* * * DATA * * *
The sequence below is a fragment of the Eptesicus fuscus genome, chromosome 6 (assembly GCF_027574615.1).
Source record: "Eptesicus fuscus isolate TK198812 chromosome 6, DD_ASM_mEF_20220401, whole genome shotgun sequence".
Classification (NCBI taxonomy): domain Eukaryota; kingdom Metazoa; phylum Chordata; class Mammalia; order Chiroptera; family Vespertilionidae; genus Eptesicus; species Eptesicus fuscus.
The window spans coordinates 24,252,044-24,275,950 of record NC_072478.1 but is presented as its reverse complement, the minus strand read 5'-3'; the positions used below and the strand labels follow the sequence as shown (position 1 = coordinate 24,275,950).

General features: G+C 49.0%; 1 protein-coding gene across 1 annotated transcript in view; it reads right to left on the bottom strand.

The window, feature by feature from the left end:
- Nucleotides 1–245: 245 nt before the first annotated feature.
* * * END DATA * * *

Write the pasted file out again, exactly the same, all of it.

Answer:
The sequence below is a fragment of the Eptesicus fuscus genome, chromosome 6 (assembly GCF_027574615.1).
Source record: "Eptesicus fuscus isolate TK198812 chromosome 6, DD_ASM_mEF_20220401, whole genome shotgun sequence".
Classification (NCBI taxonomy): domain Eukaryota; kingdom Metazoa; phylum Chordata; class Mammalia; order Chiroptera; family Vespertilionidae; genus Eptesicus; species Eptesicus fuscus.
The window spans coordinates 24,252,044-24,275,950 of record NC_072478.1 but is presented as its reverse complement, the minus strand read 5'-3'; the positions used below and the strand labels follow the sequence as shown (position 1 = coordinate 24,275,950).

General features: G+C 49.0%; 1 protein-coding gene across 1 annotated transcript in view; it reads right to left on the bottom strand.

The window, feature by feature from the left end:
- Nucleotides 1–245: 245 nt before the first annotated feature.